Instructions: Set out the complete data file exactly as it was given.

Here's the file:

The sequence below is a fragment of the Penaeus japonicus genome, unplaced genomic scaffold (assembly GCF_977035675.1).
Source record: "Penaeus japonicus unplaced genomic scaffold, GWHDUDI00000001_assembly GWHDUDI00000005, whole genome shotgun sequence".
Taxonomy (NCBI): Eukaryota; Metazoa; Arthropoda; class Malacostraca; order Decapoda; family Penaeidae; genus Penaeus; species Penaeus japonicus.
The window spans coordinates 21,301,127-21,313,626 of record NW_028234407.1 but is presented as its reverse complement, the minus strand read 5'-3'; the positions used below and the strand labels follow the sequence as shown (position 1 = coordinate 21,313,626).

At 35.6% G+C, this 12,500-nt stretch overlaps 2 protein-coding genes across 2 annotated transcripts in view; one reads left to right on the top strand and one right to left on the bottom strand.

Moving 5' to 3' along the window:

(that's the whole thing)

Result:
The sequence below is a fragment of the Penaeus japonicus genome, unplaced genomic scaffold (assembly GCF_977035675.1).
Source record: "Penaeus japonicus unplaced genomic scaffold, GWHDUDI00000001_assembly GWHDUDI00000005, whole genome shotgun sequence".
Taxonomy (NCBI): Eukaryota; Metazoa; Arthropoda; class Malacostraca; order Decapoda; family Penaeidae; genus Penaeus; species Penaeus japonicus.
The window spans coordinates 21,301,127-21,313,626 of record NW_028234407.1 but is presented as its reverse complement, the minus strand read 5'-3'; the positions used below and the strand labels follow the sequence as shown (position 1 = coordinate 21,313,626).

At 35.6% G+C, this 12,500-nt stretch overlaps 2 protein-coding genes across 2 annotated transcripts in view; one reads left to right on the top strand and one right to left on the bottom strand.

Moving 5' to 3' along the window: